Showing posts with label Toby Kebbell. Show all posts
Showing posts with label Toby Kebbell. Show all posts

Thursday, 25 July 2013

Dead Man's Shoes

Dead Man’s Shoes is a psychological revenge thriller, co-written and directed by the toast of the British critical community, Shane Meadows. Writing with Paul Fraser and Paddy Considine, who also stars, the film focuses on the return to a small northern town of an ex-soldier who reappears after his little brother is humiliated by a group of local drug dealers. The film opens with little back story and reveals itself through the use of grainy, black and white flashbacks, building a picture of the events which lead up to the current plot as it progresses in ever more violent and sadistic ways. It saves its biggest and best reveal until close to the conclusion in a feat of wonderful storytelling which put a delicious cherry on top of an already appealing cinematic cake.

Although Shane Meadows is considered to be one of the brightest talents in UK cinema, I’ve never really found myself that blown away by his films. I can appreciate his style and especially the way in which he gets his films made but they’ve never done anything for me. This changed with Dead Man’s Shoes and instantly became my favourite film from a director I hadn’t really got until now. Not only do I think it’s one of Meadows’ best but I’m struggling to think of a better independent British film from the past decade too.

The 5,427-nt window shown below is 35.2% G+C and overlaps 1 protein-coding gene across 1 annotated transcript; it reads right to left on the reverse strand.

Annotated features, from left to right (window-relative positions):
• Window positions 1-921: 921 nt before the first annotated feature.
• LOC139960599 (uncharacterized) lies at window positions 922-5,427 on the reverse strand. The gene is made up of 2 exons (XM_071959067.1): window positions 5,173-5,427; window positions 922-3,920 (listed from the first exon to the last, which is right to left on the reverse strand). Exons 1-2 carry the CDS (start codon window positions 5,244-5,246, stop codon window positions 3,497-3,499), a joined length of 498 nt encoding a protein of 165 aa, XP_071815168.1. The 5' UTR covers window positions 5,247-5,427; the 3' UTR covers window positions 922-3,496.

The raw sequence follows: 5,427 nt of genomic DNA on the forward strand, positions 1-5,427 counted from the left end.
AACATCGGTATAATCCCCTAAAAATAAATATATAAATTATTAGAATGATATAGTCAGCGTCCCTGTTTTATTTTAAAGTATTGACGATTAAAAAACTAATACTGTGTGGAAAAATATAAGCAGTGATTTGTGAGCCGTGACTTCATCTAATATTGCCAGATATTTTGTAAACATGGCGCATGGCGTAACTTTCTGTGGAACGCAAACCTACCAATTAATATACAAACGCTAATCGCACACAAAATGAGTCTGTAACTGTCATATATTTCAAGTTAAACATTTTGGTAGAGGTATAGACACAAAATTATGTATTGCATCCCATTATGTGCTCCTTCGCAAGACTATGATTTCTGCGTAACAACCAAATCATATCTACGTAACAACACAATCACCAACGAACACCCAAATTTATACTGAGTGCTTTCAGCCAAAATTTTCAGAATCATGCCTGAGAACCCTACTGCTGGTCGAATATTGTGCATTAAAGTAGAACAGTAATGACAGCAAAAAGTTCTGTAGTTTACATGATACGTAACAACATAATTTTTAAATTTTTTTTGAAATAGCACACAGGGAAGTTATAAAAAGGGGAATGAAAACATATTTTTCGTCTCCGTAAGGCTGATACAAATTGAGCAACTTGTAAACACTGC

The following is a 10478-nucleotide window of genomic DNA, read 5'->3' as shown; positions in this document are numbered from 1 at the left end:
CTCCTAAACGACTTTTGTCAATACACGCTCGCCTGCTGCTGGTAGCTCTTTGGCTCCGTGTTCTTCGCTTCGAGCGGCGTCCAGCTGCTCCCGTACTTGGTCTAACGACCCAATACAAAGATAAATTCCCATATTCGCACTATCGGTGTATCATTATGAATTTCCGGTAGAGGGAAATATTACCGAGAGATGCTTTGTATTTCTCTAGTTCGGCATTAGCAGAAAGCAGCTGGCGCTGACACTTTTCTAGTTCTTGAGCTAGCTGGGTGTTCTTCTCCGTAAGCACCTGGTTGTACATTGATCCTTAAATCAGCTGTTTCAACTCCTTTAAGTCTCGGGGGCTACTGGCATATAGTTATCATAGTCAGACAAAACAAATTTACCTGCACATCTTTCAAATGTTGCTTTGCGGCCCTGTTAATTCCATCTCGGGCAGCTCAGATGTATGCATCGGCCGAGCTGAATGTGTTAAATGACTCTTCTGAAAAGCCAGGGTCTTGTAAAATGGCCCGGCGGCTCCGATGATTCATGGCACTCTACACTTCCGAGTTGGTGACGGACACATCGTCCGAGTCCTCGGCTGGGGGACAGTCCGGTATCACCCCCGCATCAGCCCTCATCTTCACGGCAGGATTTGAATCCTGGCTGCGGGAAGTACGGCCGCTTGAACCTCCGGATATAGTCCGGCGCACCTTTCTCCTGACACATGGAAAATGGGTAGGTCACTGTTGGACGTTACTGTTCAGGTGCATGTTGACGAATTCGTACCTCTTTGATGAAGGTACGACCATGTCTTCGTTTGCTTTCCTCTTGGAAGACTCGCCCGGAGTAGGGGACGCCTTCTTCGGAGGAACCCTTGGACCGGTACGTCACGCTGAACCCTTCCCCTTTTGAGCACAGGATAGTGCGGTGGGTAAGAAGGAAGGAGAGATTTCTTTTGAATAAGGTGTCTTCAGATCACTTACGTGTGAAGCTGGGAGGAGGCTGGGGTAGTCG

Sunday, 7 July 2013

The East

I’ve been writing little film reviews on this blog for about eighteen months now. I’ve almost always written a review within twenty-four hours or so of watching a movie but I saw The East nearly a week ago. Whether due my brief illness, boredom of writing or lack of interest in the film I can’t say, though I think all three contributed. The trailer for The East was one of the best I’ve seen in recent months. It gave little away and felt edgy and interesting. The film however doesn’t live up to the trailer. I’m a big fan of Brit Marling and thought that her writing and acting in Another Earth were superb. Here she crafts a script which is full of intrigue and expectation but fails to get to the heart of the issues that she is focussing her attention on.

I won’t go into much detail about the plot as some of the characters differ significantly from what I was expecting. All I will say is that there is a group calling themselves The East. They’re environmental terrorists (or freedom fighters depending on your perspective) who use tactics which can be best described as being ‘morally grey’ to right the wrongs done by large corporations. Brit Marling plays a member of The East but begins to question the morals of both sides as she uncovers more about The East, the corporations and herself.